The Money Laundering and Transfer of Funds Regulations 2019 (SI 2019 No. 253), part of the “UK Exit Regulations”, were brought into law earlier this year. The UK Exit Regulations essentially tie up a number of loose ends regarding the UK’s exit, maintaining key AML rules, while at the same time removing references to the EU and its institutions. Even with the legislation in place, certain issues still remain.

The UK’s Status as a Third Country

In the event of a “no-deal” Brexit, one potential issue to consider following the end of the transition period is the treatment of the UK as a “third country”. Under the rules set out in 5AMLD, higher standards must be applied to third countries to mitigate the potential risk involved with payment transactions and other business relationships.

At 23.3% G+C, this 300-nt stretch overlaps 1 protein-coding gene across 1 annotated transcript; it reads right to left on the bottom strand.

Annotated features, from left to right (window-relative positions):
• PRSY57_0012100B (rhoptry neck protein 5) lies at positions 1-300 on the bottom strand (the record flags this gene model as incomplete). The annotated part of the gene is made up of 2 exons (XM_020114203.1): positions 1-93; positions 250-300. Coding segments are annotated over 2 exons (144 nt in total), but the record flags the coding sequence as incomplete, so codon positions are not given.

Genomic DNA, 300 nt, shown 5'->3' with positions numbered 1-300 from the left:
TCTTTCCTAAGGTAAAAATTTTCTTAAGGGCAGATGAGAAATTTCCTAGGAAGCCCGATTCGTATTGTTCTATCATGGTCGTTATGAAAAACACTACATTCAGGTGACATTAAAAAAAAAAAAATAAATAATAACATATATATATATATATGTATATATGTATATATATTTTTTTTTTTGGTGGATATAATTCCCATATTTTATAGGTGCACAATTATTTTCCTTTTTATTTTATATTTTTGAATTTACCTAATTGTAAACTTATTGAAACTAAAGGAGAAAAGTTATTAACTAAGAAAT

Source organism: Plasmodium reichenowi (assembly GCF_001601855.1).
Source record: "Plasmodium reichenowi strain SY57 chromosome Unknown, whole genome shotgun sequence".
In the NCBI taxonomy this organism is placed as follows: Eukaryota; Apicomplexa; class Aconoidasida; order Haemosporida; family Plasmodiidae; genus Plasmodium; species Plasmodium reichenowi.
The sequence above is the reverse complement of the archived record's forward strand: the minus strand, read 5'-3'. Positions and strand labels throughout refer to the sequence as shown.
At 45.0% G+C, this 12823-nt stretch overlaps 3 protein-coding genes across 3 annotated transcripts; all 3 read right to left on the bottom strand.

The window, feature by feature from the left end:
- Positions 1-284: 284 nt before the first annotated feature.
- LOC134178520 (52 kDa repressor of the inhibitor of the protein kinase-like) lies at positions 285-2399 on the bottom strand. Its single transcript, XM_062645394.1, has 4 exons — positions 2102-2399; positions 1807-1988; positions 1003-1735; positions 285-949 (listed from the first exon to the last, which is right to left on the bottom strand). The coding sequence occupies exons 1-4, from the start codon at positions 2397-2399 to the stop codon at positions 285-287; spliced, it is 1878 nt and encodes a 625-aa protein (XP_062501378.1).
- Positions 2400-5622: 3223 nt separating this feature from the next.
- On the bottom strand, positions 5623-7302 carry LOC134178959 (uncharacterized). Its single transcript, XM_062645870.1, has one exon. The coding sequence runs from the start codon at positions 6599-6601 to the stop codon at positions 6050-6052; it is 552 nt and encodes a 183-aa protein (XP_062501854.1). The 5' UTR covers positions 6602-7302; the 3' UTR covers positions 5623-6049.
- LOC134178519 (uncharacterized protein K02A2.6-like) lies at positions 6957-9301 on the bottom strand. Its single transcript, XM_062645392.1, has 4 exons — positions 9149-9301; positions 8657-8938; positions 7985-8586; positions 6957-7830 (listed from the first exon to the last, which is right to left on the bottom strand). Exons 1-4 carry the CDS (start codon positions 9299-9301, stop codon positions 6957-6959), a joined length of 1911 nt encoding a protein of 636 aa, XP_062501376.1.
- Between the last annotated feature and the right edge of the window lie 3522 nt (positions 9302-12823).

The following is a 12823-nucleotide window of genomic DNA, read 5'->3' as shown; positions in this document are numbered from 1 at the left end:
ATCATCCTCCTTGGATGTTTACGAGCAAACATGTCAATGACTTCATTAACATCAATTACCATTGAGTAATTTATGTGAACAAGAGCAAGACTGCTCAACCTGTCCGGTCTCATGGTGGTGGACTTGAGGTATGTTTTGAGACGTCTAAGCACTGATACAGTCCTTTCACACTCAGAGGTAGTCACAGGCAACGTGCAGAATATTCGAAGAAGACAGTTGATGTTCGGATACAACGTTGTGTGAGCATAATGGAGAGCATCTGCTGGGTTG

Requiring the third country to perform enhanced customer due-diligence checks generally mitigates this risk. However, this could have negative consequences for business relationships and transactions, potentially slowing down and making the process more cumbersome.

Taking this into consideration, it seems unlikely that the EU will consider the UK as a high-risk third country for the purposes of AML. Therefore, while it’s worth thinking about, the likelihood that the above scenario will play out is a remote possibility.

Impact of EU Legislation on the UK Following Brexit

In order to address some the issue highlighted above, the latest iteration of the UK Exit Regulations (SI 2020 No. 991) were put before parliament on 15 September 2020.